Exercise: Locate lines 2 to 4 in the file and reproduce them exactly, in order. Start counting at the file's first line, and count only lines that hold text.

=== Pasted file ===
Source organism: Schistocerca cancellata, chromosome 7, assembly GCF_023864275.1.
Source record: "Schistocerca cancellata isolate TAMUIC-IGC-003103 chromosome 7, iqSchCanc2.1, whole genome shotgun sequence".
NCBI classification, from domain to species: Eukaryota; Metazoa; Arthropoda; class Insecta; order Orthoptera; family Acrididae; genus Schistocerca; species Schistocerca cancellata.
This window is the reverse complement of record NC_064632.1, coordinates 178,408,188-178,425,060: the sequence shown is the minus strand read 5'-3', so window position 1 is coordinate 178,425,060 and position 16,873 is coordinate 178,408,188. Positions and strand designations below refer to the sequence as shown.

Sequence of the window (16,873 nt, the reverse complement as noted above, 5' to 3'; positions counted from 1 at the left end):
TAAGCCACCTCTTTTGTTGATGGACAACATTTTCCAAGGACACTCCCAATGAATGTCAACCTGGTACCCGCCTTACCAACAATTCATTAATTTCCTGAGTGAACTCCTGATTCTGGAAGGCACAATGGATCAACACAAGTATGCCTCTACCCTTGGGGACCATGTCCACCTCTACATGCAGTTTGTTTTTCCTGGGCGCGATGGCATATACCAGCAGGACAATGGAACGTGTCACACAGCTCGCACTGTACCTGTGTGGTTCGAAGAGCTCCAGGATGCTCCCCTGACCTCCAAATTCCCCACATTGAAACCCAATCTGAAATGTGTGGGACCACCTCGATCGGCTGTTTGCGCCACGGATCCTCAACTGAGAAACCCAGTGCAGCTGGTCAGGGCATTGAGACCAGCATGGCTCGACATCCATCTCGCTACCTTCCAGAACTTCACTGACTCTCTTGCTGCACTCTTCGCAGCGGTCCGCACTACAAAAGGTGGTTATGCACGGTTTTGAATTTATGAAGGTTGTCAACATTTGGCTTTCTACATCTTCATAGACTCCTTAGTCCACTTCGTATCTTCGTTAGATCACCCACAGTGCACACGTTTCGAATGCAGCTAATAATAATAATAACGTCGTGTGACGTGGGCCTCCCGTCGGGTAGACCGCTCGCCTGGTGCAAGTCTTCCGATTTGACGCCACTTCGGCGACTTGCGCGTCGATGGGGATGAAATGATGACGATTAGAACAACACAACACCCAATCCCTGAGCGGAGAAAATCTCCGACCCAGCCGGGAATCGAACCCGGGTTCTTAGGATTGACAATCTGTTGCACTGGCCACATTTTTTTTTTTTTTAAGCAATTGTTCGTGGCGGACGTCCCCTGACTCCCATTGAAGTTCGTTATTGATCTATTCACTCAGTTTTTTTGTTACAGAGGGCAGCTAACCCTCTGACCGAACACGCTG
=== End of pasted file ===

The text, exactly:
Source record: "Schistocerca cancellata isolate TAMUIC-IGC-003103 chromosome 7, iqSchCanc2.1, whole genome shotgun sequence".
NCBI classification, from domain to species: Eukaryota; Metazoa; Arthropoda; class Insecta; order Orthoptera; family Acrididae; genus Schistocerca; species Schistocerca cancellata.
This window is the reverse complement of record NC_064632.1, coordinates 178,408,188-178,425,060: the sequence shown is the minus strand read 5'-3', so window position 1 is coordinate 178,425,060 and position 16,873 is coordinate 178,408,188. Positions and strand designations below refer to the sequence as shown.